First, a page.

## Stream: new members

#### Eric Wieser (Jun 29 2020 at 10:33):

I've a type defined as def Gᵣ (r : ℕ) := add_subgroup.closure (Bᵣ r)

I have a function smul (k : G₀) (b : Bᵣ r) : Bᵣ r, and would like to derive from it a function smul (k : G₀) (v : Gᵣ r) : Gᵣ r.
There seems to be an intuitive meaning of "deconstruct v to the elements of Bᵣ it was constructed from, apply smul to those elements, and then pick the result from Gᵣ".

I can't really work out how to deconstruct my closure to implement this.

#### Reid Barton (Jun 29 2020 at 10:39):

It's not meaningful in general.

#### Anne Baanen (Jun 29 2020 at 10:39):

I think docs#add_subgroup.closure_induction is in general what you would be looking for to deconstruct the elements.

#### Eric Wieser (Jun 29 2020 at 10:41):

Is there an example of how to use closure_induction anywhere? Can it be used as a tactic?

#### Reid Barton (Jun 29 2020 at 10:42):

You can't use it to make a definition.

#### Anne Baanen (Jun 29 2020 at 10:42):

Indeed, the return type p has to be a Prop

#### Eric Wieser (Jun 29 2020 at 10:43):

I think I can work with that

#### Reid Barton (Jun 29 2020 at 10:43):

Your intuitive explanation is not precise because there could be more than one way to do the deconstruction.

#### Reid Barton (Jun 29 2020 at 10:43):

Presumably, you know some reason why this is actually not possible or not a problem.

#### Eric Wieser (Jun 29 2020 at 10:44):

In my case all the deconstructions are equivalent

#### Anne Baanen (Jun 29 2020 at 10:44):

Aha, then your p x would be something like x ∈ G\_r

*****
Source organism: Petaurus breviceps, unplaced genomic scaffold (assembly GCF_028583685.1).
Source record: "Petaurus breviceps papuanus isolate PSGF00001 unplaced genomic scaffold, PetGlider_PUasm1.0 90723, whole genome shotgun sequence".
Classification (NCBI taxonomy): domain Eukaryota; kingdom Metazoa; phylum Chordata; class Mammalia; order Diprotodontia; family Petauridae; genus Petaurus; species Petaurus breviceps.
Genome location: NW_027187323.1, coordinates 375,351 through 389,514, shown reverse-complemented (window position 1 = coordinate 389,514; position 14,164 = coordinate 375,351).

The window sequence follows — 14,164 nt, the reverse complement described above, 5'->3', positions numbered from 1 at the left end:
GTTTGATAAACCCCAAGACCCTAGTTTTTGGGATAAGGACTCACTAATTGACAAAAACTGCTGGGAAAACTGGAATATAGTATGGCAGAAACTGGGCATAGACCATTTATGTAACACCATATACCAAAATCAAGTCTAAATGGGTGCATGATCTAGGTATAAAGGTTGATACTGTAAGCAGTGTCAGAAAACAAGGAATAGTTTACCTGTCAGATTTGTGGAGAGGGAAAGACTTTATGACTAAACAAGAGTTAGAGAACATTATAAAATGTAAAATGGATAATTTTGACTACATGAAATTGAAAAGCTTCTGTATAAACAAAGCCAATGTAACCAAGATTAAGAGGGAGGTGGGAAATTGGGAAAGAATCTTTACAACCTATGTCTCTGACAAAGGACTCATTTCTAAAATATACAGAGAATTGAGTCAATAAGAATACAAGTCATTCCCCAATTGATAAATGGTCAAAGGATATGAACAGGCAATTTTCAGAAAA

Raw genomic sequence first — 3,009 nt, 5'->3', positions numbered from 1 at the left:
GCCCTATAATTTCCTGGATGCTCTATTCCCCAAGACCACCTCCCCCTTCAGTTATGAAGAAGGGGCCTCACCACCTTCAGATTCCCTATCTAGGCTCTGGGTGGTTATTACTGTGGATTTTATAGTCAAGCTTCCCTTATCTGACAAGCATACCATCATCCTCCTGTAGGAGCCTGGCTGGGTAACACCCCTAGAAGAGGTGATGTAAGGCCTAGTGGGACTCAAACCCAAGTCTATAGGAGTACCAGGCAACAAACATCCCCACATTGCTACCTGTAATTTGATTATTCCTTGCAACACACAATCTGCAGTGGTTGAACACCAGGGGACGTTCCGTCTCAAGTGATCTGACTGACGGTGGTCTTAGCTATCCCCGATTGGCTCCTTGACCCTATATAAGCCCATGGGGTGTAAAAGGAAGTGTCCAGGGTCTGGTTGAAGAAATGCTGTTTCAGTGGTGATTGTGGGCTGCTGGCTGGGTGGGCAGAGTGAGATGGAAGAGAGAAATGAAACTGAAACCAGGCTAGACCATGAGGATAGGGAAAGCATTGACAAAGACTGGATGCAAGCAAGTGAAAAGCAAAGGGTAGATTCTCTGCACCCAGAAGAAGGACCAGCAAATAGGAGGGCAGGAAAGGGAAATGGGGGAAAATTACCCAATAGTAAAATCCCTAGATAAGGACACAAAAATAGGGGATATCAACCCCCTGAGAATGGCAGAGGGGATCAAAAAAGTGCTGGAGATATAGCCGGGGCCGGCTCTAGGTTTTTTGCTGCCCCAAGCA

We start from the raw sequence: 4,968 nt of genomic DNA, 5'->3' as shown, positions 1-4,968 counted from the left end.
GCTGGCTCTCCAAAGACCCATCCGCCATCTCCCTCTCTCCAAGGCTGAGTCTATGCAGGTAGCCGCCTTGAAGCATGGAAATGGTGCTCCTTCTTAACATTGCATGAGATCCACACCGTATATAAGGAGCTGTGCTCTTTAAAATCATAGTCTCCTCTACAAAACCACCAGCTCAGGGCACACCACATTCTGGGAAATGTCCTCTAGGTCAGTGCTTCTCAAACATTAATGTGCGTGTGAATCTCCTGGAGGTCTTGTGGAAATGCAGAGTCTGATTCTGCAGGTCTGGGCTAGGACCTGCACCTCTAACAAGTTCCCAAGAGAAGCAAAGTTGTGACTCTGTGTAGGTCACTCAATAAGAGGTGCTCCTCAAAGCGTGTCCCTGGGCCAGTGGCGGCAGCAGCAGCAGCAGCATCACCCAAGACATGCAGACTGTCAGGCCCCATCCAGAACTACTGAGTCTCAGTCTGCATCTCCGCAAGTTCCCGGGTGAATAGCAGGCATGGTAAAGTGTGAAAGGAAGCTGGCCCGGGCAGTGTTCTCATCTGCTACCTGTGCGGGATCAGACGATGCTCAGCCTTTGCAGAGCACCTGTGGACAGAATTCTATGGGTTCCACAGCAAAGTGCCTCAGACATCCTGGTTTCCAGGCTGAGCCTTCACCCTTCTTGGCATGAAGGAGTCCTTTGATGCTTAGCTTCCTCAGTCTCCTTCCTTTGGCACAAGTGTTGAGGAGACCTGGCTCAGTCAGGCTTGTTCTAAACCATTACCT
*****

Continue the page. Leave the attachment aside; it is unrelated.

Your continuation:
Indeed

#### Anne Baanen (Jun 29 2020 at 10:48):

Eric Wieser said:

Is there an example of how to use closure_induction anywhere? Can it be used as a tactic?

To use it in a tactic proof, with an assumption hx : x ∈ G\_r, you can write apply add_subgroup.closure_induction hx, and you would get goals corresponding to the possible destructurings of elements of a closure

#### Eric Wieser (Jun 29 2020 at 10:51):

I think I'm getting lost in stale lean annotations in vs-code... Is there any way to clear all old errors after killing the lean server?

#### Reid Barton (Jun 29 2020 at 10:53):

Oh I think I misunderstood your problem.

#### Reid Barton (Jun 29 2020 at 10:53):

Your naming and syntax is a bit weird. Normally we write r ∈ Gᵣ, etc.

#### Eric Wieser (Jun 29 2020 at 10:54):

You'd write that instead of what?

#### Reid Barton (Jun 29 2020 at 10:54):

Gᵣ r

As a type?

#### Reid Barton (Jun 29 2020 at 10:55):

Oh I don't even know. What is add_subgroup.closure? A bundled subgroup?

#### Eric Wieser (Jun 29 2020 at 10:55):

The closure of all elements produced under addition of the set (Br r)

#### Reid Barton (Jun 29 2020 at 10:55):

I mean what is the Lean type.

#### Eric Wieser (Jun 29 2020 at 10:56):

The lean type of what?

#### Anne Baanen (Jun 29 2020 at 10:56):

@Reid Barton yes, it's bundled (is_add_subgroup is the unbundled class)

#### Reid Barton (Jun 29 2020 at 10:56):

What's the missing type annotation on Gᵣ.

#### Eric Wieser (Jun 29 2020 at 10:56):

Gᵣ : ℕ → add_subgroup G

#### Eric Wieser (Jun 29 2020 at 10:56):

The r here is really just a distraction, since it's unchanged through all the types

#### Reid Barton (Jun 29 2020 at 10:57):

Okay, then I still don't understand how you could use closure_induction

#### Eric Wieser (Jun 29 2020 at 10:59):

I think I see the path forward, but I'm getting bitten by aliases for the same thing

#### Anne Baanen (Jun 29 2020 at 10:59):

IUIC, v : Gr r is interpreted as v : coe_sort (Gr r), i.e. v : {v : G // v ∈ Gr r}. So we're using syntax sugar for subtype

#### Eric Wieser (Jun 29 2020 at 10:59):

If I have def Bᵣ (r : ℕ) := set_of (is_rblade r), is it better to write lemmas in terms of is_rblade r b or b \in Bᵣ r?

#### Eric Wieser (Jun 29 2020 at 11:00):